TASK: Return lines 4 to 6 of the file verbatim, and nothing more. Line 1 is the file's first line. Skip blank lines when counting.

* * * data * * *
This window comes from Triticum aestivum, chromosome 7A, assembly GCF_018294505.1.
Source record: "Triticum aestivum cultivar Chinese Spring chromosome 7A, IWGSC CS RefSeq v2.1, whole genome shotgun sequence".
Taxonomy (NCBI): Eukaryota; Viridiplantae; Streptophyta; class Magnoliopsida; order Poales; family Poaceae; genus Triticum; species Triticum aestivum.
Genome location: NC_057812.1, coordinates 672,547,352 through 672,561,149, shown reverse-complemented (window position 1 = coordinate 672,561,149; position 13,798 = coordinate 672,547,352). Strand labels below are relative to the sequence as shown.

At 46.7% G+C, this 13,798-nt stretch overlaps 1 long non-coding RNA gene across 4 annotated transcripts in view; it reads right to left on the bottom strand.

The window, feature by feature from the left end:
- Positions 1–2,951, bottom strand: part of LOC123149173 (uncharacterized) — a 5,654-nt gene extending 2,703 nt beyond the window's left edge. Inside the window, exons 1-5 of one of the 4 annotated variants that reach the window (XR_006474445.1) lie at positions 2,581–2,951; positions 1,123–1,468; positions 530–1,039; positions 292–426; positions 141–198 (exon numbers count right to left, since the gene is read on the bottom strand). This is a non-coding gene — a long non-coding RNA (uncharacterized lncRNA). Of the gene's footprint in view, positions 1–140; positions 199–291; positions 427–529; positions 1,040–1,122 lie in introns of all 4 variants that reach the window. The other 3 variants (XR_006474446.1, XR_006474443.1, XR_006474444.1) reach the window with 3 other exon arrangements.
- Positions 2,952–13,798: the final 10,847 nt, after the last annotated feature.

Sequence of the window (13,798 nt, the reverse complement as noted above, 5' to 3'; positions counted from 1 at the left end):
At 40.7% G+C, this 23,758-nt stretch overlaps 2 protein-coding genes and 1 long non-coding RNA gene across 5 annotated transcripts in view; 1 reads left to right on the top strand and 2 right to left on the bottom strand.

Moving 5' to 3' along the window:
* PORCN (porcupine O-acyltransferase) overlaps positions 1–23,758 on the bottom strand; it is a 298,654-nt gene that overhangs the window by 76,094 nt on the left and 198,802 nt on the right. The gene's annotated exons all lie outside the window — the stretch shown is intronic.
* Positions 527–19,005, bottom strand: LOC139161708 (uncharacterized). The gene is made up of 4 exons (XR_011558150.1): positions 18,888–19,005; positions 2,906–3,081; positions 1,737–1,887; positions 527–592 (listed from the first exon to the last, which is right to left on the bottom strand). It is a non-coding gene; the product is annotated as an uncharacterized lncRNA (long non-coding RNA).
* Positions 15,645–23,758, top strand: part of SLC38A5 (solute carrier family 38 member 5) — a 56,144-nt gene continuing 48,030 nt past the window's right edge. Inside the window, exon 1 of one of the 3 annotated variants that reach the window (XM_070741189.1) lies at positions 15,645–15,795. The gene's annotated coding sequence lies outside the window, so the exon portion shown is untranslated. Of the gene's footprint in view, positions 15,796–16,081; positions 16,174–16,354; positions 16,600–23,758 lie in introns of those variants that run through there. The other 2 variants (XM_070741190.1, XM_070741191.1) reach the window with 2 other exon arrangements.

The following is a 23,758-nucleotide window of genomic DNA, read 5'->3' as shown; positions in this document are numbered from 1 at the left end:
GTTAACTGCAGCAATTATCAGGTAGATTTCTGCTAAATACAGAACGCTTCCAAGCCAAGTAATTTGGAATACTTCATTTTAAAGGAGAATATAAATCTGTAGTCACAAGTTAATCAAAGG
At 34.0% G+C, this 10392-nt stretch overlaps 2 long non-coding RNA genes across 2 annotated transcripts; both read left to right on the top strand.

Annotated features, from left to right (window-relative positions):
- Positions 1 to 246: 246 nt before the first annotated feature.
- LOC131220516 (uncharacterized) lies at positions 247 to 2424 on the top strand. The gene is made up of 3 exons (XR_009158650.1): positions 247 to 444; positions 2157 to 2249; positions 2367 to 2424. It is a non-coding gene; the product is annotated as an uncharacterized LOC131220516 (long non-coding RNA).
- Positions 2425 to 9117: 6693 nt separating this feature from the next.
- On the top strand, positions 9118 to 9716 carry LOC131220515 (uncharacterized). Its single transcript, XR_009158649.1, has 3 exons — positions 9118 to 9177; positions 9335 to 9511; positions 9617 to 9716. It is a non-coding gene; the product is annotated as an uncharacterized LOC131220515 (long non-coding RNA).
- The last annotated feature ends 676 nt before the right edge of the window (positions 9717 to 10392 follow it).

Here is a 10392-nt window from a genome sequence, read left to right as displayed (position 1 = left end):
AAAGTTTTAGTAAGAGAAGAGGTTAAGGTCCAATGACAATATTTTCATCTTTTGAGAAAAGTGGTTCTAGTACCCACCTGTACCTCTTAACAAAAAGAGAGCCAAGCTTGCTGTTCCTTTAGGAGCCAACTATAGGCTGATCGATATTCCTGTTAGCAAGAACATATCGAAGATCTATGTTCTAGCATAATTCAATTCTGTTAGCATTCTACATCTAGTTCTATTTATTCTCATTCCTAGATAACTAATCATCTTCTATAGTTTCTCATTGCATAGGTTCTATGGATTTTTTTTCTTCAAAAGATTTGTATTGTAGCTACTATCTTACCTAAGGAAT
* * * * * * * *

Genome location: NC_057812.1, coordinates 672,547,352 through 672,561,149, shown reverse-complemented (window position 1 = coordinate 672,561,149; position 13,798 = coordinate 672,547,352). Strand labels below are relative to the sequence as shown.

At 46.7% G+C, this 13,798-nt stretch overlaps 1 long non-coding RNA gene across 4 annotated transcripts in view; it reads right to left on the bottom strand.

The window, feature by feature from the left end: